Tasks are identified, the labor is divided, and students are soon shin-deep in data. Some identify macroinvertebrates – food items and water quality indicators- while others test and measure the water, checking depth and clarity, and determining the presence of nutrients and pollutants. After sharing and weighing data, the students make their claim, “arguing” from the evidence they have uncovered.
The magic of water is fully tangled with the wonder of science. Students discover that the processes of science are a journey to discovery. They relish the role and take ownership of what they have learned. These lessons conclude as all good science lessons should – with exclamation points. And question marks.
We are empowering the next generation to take charge of this complicated world. Last year we began engagng students to engineering challenges at the Watershed Center. Students grapple with real world issues and design solutions for a better world.
the way back home
One fish is swimming in circles, as if trapped in a powerful vortex. Another races from one side of the river to the other, like a caged cat in a zoo. Others zig and zag, converging and crashing into each other before dispersing and repeating the behavior.
The students lean over the river, at first quiet and hopeful, then audibly urging the fish on. Cheering erupts when one fish finds the fish ladder and works its way past the dam. A second fish approaches the fish ladder, turning away at the last second before another darts its way up the ladder. The children dance like the Peanuts gang on fast forward.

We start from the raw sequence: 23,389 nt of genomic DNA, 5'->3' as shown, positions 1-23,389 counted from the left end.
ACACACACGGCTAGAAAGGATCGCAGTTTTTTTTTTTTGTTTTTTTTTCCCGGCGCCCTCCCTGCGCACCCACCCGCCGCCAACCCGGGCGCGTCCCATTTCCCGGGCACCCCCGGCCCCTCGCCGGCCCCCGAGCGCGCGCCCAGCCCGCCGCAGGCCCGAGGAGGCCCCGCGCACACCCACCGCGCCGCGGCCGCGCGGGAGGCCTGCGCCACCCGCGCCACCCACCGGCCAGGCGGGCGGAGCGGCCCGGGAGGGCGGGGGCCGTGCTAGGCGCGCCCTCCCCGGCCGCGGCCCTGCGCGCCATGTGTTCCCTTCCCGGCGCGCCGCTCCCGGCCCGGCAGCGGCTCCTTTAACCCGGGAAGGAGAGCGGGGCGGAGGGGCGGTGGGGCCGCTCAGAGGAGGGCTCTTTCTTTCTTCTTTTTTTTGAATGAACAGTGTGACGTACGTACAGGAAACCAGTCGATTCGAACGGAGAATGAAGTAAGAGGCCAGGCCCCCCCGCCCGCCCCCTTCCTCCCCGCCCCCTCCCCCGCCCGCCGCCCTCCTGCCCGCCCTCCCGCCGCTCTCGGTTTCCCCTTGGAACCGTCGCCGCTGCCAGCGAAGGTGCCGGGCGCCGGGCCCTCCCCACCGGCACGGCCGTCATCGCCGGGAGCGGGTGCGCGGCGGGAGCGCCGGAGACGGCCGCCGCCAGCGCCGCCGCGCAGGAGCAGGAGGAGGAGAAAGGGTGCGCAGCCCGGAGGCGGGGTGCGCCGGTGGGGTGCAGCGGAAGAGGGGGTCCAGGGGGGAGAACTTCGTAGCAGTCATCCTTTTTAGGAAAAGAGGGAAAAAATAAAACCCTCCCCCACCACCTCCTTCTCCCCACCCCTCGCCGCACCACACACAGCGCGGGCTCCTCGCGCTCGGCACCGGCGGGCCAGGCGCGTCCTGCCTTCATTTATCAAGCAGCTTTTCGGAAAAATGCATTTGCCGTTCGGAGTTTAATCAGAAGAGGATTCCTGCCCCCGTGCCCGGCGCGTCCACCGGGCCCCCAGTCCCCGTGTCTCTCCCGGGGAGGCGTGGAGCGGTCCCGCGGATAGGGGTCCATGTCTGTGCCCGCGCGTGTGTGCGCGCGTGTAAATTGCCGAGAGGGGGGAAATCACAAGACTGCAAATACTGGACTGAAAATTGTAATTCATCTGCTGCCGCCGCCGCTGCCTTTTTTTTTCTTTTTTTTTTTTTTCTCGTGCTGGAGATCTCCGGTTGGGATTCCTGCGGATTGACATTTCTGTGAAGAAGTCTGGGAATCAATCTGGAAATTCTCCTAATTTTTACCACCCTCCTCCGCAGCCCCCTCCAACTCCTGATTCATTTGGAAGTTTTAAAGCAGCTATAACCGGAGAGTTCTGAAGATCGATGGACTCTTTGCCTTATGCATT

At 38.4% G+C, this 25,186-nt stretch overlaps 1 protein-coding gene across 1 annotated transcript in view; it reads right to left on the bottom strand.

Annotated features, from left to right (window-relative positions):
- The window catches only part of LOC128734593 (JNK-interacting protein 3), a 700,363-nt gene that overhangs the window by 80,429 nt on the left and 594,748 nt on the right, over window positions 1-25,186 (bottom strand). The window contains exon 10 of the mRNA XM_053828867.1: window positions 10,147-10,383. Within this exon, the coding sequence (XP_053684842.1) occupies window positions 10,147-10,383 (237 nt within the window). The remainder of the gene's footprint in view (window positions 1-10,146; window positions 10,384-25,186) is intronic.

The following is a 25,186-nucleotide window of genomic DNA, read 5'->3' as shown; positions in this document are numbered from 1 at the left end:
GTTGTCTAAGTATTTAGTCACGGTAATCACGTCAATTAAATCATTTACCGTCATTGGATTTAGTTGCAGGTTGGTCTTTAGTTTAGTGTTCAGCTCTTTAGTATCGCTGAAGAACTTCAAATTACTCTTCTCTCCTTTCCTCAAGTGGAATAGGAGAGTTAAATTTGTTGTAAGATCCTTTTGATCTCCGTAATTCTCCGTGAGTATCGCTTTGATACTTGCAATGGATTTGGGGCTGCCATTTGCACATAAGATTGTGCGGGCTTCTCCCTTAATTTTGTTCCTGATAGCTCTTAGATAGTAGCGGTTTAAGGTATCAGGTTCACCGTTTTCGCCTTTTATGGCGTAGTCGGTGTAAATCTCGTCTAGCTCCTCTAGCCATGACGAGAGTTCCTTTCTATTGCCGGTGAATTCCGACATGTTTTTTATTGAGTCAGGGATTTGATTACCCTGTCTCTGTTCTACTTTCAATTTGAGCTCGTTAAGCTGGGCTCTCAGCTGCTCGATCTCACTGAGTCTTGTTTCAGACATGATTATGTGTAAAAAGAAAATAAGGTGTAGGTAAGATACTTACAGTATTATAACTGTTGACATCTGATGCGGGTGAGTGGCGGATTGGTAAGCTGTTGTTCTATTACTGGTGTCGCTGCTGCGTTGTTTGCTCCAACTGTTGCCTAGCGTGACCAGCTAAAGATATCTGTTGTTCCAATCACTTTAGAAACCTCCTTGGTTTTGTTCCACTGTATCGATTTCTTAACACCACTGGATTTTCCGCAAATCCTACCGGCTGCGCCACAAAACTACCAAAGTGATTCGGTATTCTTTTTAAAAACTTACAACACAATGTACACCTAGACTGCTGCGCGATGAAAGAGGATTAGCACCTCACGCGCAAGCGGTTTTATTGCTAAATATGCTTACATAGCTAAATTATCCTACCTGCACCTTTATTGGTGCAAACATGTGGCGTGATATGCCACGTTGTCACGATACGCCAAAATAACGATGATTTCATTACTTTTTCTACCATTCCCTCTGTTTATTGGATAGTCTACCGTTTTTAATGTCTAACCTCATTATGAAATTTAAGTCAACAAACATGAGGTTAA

This river is indoors, a model, and the fish are small, colorful bots. The river in this scenario was dammed long ago, blocking the passage of migratory fish. The students are challenged to design a solution that allows fish to migrate and breed while leaving the dam in place.
Working in teams, students collaborate, and learn to work as engineers, using imagination and calculation to solve the problem. They design and test solutions, shop for building materials, and share their results, applauding wildly at success. They love the challenge, and they love creating solutions.
through my heart
Streams have always been an integral part of my love affair with the natural world. Likewise they have been a key component of our program repertoire and out classroom on the Watershed Reserve and beyond.We are investing in a future populated by decision-makers who understand and embrace science. We are investing in a future where skilled engineers identify problems and design solutions in a world inhabited by nearly 8 billion people and counting. We are committed to providing a well-calculated and diverse array of learning experiences to help get us there. We believe that a key component of this is direct engagement with the natural world. Out there, our inborn sense of wonder creates a thirst for knowledge and instigates a vast amount of learning. It can be easy to fall in love with this world…just add water.
-Jeff Hoagland, Education Director
“Speaking of Nature, Spring 2019”